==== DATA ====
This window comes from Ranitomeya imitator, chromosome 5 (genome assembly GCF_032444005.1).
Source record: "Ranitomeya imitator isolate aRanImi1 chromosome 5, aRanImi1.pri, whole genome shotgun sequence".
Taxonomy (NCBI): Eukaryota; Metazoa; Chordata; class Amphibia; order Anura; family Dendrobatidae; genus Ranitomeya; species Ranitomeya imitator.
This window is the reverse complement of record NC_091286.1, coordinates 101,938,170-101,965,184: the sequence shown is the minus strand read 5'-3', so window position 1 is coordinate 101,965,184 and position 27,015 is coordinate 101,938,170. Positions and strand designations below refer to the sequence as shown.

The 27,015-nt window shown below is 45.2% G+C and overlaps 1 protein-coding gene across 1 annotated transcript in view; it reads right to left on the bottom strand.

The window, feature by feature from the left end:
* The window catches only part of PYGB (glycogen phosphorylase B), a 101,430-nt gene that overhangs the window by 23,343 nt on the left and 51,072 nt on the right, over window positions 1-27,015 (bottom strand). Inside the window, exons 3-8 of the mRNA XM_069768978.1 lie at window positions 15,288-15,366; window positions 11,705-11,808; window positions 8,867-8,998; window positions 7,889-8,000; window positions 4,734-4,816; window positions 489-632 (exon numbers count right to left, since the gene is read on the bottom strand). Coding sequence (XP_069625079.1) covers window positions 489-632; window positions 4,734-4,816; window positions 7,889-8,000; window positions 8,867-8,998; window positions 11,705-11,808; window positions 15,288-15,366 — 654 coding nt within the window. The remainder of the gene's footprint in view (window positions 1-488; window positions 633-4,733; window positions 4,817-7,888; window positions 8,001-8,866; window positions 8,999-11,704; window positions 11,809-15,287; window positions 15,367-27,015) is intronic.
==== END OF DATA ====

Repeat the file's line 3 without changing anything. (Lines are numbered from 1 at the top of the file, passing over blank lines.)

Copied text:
Taxonomy (NCBI): Eukaryota; Metazoa; Chordata; class Amphibia; order Anura; family Dendrobatidae; genus Ranitomeya; species Ranitomeya imitator.